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Things Seen And Unseen

Last night the moon was at less than ten percent, just the thinnest sliver. And black clouds were afoot in the black night and, as if from nowhere, they marched across the face of the moon sometimes making it go away entirely.

Because we are sophisticated and scientifically enlightened people living here in the 21st century, we know that clouds can't make the moon "go away." We further know that the moon was not only ten percent there last night. It's just that we could only see ten percent of it. the whole thing was still there... in darkness.

It's about what you can see... and what you can't.

When we sing or say the Shema we say the first verse at a normal volume, clear and strong:

Sh'ma Yis'ra'eil Adonai Eloheinu Adonai echad.

And the second verse:

Barukh sheim k'vod malkhuto l'olam va'ed.

is almost a whisper. Very, very, quietly...

The reason we do this is to remind us that sometimes we can hear God and sometimes we can't. God is there just the same, speaking just the same. Sometimes we hear, sometimes we don't.

It's about what we can hear... and what we can't.

In the same way, sometimes light shines on the cactus in a way that reveals the thorns...

And sometimes in a way that reveals the flowers.

But, look closely...
Both are present...

The flower and the thorn grow from the same plant, receive their nourishment from the same source, come forth from the same ground.

It's about where the light shines... and where it doesn't.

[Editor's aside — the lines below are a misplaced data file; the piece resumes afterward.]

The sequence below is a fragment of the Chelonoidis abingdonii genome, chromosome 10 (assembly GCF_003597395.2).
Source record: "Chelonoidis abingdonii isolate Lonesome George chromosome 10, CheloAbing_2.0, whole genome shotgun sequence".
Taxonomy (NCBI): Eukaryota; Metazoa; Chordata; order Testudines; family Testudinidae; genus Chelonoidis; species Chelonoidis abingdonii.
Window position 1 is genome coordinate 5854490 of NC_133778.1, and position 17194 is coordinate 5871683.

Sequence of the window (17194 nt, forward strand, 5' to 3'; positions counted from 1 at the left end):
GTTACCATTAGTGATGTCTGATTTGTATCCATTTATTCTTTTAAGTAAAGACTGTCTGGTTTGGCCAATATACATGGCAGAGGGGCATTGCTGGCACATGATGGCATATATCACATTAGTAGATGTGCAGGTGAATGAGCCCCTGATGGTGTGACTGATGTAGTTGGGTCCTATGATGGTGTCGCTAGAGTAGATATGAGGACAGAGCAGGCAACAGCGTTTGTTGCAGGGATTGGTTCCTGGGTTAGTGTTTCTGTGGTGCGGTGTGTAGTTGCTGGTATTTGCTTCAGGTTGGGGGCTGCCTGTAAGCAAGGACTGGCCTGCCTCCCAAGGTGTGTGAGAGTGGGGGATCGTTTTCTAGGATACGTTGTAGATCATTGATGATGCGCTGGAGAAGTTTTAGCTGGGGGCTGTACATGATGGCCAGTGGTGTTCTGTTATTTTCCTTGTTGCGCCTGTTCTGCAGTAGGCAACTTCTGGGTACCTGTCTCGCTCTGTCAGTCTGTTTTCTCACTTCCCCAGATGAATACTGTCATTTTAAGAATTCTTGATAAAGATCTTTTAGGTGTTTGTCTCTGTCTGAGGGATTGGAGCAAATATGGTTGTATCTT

I've been thinking about how much there is that I don't know, things I don't see at all, even though in a different light, come the morning, or on another day they may be clear.

I once knew a boy, nine or ten I'd say. And he took to meeting me in the courtyard outside my office in the morning times. I told him about the various plants and taught him how to identify several birds by the sound of their call. We talked about the seasons, his family, what he was studying in school. Originally I thought of him as an intrusion. Later, as a friend.

On the second to last day of school he came to the courtyard and we talked about his summer plans and mine. Then he said ten words that pierced my heart, "Thank you for teaching me how to pray this year."

Obviously if I had known that that's what we were doing, if the sun had shown in a different direction or if the clouds had moved and I'd realized that that's what we were doing... learning to pray! Obviously, I would have run screaming from the whole thing. But, it was the second to the last day of school. Too late to run.

I remember rattling off some things that both he and I have forgotten. I told him that prayer takes many forms, that his praying would change over the years and I hoped to Hell that he would be better at it than I am, that he would be more faithful, more honest, braver, truer. And after he left I prayed all that for him knowing what a poor and weak teacher he'd had. ...Also hoping that his agnostic parents didn't find out.

I think that more often than we realize, we are not at all doing what it is we think we are doing. My young friend was kind enough to tell me what I'd done. It wasn't what I'd thought. I thought I was just being kind to a boy who didn't have many adults in his life. I thought I was being a patient administrator. I thought a thousand things... but not that.

I want to have a greater awareness of these hidden things. I don't know how to do it. I am not sure I have that level of sensitivity, if I can be that aware. Sometimes God does have to be awfully blunt with me.